(2)Property tracking documents seized by virtue of a section 94 warrant may be retained for as long as is reasonably necessary for the purposes of this Act:Provided that copies of the documents are made available to the person from whom they were seized within ten working days of the seizure if requested.
(3)A section 94 warrant authorises the person executing it to require any information which is held in a computer to be produced in a form in which it can be taken away, and in which it is visible and legible.
(4)If during the course of searching under a section 94 warrant, the officer named in the warrant finds a property tracking document or anything or property that he or she believes on reasonable grounds—(a)is of a kind which could have been included in the warrant had its existence, or its existence in that place, been known of at the time of application for the warrant; or(b)is of a kind which could have been included in the warrant had its existence or its existence in that place, been known at the time of the application for the warrant; or(c)will afford evidence as to the commission of an offence;he or she may seize that property tracking document, thing or property, and the warrant shall be deemed to authorise such seizure.

Chapter VI
Recovered Assets Fund

96. Establishment of Recovered Assets Fund

(1)There is hereby established in the accounts of Zimbabwe an account to be known as the Recovered Assets Fund.
(2)The Minister of Finance shall prescribe instructions for the administration of the Recovered Assets Funds and the implementation of any of the other provisions of this Chapter.

97. Receipts and disbursements of Recovered Assets Fund

(1)There shall be credited to the Recovered Assets Fund(a)all moneys derived from the fulfilment of confiscation, benefit recovery, and civil forfeiture orders and from settlements of confiscation, recovery and forfeiture claims; and(b)any voluntary payment, grant or gift made by any person for the purposes of the Recovered Assets Fund; and(d)any income derived from the investment of any amounts that are credited to the Recovered Assets Fund; and(e)any sharing of confiscated or forfeited property and funds received from other States.[Please note: numbering as in original.]
(2)The Minister of Finance may authorise payments out of the Recovered Assets Fund to—(a)compensate victims who suffer losses as a result of serious offences or terrorist acts;(b)pay expenses relating to the recovery, management and disposition of property under this Act, including mortgages and liens against relevant property, and the fees of receivers, trustees, managers or other professionals providing assistance;(c)share recovered property with foreign States;(d)pay third parties for interests in property as appropriate;(e)pay compensation ordered by a court pursuant to section 71 or 90;(f)enable the appropriate law enforcement agencies to continue to address serious offences and terrorist acts;(g)assist in programmes to combat the trafficking in and consumption of dangerous drugs, including programmes for the rehabilitation of persons addicted to dangerous drugs;(h)pay the costs associated with the administration of the Recovered Assets Fund, including the costs of external audits.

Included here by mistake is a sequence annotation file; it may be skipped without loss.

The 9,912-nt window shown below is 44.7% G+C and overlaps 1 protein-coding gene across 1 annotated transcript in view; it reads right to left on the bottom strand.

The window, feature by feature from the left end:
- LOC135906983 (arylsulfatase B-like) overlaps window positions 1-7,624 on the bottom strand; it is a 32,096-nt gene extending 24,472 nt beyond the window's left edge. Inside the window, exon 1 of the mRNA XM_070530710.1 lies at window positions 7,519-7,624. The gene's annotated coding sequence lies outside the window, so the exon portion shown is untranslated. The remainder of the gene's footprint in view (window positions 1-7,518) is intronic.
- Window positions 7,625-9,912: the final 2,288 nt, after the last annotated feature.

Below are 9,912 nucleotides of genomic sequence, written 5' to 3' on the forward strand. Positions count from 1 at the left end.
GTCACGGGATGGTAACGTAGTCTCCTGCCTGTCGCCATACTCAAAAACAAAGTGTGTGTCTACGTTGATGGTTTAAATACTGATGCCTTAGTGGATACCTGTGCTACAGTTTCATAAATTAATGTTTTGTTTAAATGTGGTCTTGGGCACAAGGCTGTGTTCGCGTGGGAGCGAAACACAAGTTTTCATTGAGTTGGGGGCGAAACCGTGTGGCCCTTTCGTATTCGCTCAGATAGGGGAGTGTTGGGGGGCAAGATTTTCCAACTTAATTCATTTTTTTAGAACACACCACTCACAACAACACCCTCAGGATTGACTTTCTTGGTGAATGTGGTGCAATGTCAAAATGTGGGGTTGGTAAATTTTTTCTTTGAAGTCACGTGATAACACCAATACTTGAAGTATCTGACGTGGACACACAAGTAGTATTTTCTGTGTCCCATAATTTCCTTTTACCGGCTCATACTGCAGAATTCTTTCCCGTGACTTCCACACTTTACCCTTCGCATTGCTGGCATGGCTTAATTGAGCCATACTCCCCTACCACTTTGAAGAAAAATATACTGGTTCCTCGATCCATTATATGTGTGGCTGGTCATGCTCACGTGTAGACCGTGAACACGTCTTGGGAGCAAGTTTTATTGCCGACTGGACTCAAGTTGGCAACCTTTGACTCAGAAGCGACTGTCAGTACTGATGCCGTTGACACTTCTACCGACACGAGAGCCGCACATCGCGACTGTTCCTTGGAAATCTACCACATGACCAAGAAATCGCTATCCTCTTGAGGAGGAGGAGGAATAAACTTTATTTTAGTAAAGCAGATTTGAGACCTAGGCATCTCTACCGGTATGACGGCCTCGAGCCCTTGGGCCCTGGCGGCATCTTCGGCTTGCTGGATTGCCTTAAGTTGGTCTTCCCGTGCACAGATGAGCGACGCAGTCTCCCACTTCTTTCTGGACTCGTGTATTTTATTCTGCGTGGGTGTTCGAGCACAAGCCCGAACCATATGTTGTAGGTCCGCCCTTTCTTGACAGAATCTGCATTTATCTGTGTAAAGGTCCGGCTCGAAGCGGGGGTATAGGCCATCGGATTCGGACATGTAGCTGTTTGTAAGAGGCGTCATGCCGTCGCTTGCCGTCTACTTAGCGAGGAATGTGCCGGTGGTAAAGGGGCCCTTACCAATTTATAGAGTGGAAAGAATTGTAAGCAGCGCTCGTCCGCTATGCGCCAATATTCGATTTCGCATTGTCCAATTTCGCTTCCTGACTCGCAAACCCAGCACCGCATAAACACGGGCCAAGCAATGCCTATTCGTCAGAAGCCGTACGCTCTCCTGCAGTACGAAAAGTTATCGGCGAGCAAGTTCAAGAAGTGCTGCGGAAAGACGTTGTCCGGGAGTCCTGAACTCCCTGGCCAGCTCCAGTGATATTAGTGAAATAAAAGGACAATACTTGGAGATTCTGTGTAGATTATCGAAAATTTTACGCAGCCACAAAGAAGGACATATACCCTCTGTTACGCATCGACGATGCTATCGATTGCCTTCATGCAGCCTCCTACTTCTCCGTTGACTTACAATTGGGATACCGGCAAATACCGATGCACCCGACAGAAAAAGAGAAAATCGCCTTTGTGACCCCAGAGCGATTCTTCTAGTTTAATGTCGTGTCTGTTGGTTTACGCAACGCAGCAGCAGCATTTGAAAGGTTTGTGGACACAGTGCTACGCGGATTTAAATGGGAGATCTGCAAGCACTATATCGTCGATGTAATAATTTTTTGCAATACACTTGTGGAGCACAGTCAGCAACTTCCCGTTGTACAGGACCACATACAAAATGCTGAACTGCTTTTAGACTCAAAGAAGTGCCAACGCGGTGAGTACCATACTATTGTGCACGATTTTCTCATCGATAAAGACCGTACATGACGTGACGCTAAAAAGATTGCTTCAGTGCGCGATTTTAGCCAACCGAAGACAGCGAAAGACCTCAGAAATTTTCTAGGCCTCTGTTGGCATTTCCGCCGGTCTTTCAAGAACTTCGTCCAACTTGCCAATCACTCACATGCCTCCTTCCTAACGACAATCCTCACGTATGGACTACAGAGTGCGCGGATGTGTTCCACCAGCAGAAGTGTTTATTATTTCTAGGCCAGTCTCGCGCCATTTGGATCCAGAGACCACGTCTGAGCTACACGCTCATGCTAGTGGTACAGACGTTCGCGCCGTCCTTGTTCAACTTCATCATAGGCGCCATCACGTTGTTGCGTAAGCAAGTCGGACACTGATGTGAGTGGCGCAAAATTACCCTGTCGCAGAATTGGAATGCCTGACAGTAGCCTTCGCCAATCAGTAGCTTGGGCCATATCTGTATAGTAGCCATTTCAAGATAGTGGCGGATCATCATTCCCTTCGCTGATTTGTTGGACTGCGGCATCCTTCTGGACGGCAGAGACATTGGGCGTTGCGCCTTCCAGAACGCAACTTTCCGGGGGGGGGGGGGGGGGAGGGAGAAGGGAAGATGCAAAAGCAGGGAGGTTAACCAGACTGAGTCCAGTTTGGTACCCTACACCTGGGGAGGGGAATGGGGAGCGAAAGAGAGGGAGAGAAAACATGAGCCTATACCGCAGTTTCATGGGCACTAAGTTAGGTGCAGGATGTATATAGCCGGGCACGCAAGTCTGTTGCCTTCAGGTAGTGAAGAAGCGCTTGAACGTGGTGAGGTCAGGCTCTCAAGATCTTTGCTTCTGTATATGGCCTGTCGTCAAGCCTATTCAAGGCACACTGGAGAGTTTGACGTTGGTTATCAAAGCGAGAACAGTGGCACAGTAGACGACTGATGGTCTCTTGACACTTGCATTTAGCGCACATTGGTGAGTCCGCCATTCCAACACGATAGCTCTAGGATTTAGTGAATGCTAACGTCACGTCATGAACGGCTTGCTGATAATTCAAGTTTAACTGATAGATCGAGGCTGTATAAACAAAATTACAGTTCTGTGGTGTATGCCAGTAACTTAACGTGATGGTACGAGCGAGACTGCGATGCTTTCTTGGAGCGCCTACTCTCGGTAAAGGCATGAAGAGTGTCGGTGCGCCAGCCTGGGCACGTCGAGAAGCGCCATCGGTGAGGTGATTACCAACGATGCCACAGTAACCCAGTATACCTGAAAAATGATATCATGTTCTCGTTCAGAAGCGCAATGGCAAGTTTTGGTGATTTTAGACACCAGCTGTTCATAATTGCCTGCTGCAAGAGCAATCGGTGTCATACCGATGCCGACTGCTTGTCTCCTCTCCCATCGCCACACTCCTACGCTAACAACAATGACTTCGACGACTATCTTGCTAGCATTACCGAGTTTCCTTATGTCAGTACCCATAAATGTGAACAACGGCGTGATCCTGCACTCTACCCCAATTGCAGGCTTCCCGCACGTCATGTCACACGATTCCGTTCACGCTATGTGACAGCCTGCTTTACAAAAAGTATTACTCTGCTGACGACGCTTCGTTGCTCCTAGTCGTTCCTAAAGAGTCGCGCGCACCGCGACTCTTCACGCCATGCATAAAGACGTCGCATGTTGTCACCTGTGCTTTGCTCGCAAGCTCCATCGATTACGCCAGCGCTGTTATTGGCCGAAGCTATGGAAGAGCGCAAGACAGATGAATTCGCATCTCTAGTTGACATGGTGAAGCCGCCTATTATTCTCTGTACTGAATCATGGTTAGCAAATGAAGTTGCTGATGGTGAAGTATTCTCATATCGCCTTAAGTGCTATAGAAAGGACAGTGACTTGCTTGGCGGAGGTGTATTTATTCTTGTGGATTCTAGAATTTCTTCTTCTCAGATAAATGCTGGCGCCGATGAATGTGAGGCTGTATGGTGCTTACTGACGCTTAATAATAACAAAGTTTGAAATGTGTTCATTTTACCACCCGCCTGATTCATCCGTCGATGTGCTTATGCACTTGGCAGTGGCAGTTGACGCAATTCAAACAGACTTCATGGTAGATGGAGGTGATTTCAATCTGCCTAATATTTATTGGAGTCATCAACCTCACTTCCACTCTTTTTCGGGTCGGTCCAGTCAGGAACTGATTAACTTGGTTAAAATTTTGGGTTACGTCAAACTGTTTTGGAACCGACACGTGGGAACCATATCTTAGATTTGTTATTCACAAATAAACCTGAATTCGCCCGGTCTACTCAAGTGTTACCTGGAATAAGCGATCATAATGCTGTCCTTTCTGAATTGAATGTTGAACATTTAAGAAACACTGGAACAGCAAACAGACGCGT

98. Administration and investment of Recovered Assets Fund

(1)The Recovered Assets Fund shall be administered on behalf of the Minister of Finance by the Reserve Bank of Zimbabwe in accordance with instructions referred to in section 96(2).
(2)Any part of the Recovered Assets Fund not immediately required for the purposes of the Fund may be invested by the Reserve Bank of Zimbabwe in such manner as the Minister may determine or approve.

99. Financial year, accounts and audit of Recovered Assets Fund

(1)The financial year of the Recovered Assets Fund shall be the period of twelve months ending on the 31st December in each year.
(2)The Reserve Bank of Zimbabwe shall, on behalf of the Minister of Finance, cause proper books of accounts of the Fund to be kept, together with adequate financial and other records in relation thereto, and, within three months after the end of the financial year to which the accounts relate, shall submit the accounts to the Auditor-General for audit in terms of subsection (3).
(3)The accounts of the Fund shall be audited by the Auditor-General, who shall have all the powers conferred upon him or her by the Public Finance Management Act [Chapter 22:19] (No. 11 of 2009) and the Audit Office Act [Chapter 22:18] (No. 12 of 2009).[section amended by Act 5 of 2014]

100. Occasional, periodic and annual reports relating to Recovered Assets Fund

(1)The Reserve Bank of Zimbabwe shall submit to the Minister(a)such reports in connection with the Recovered Assets Fund as the Minister may require on the matters referred to in subsection (2); and(b)such periodic reports, and at such intervals, as it considers advisable; on the matters referred to in subsection (2).
(2)The Minister of Finance shall table before the National Assembly not later than thirty days from the end of the financial year of the Recovered Assets Funds a report detailing—(a)the amounts credited to the Recovered Assets Fund; and(b)the investments made with the amounts credited to the Recovered Assets Fund; and(c)the payments made from the Recovered Assets Fund including the specific purpose for which payments were made and to whom; and(d)anything in connection with the administration and operation of the Recovered Assets Fund that the Minister considers it fit in the public interest to report upon.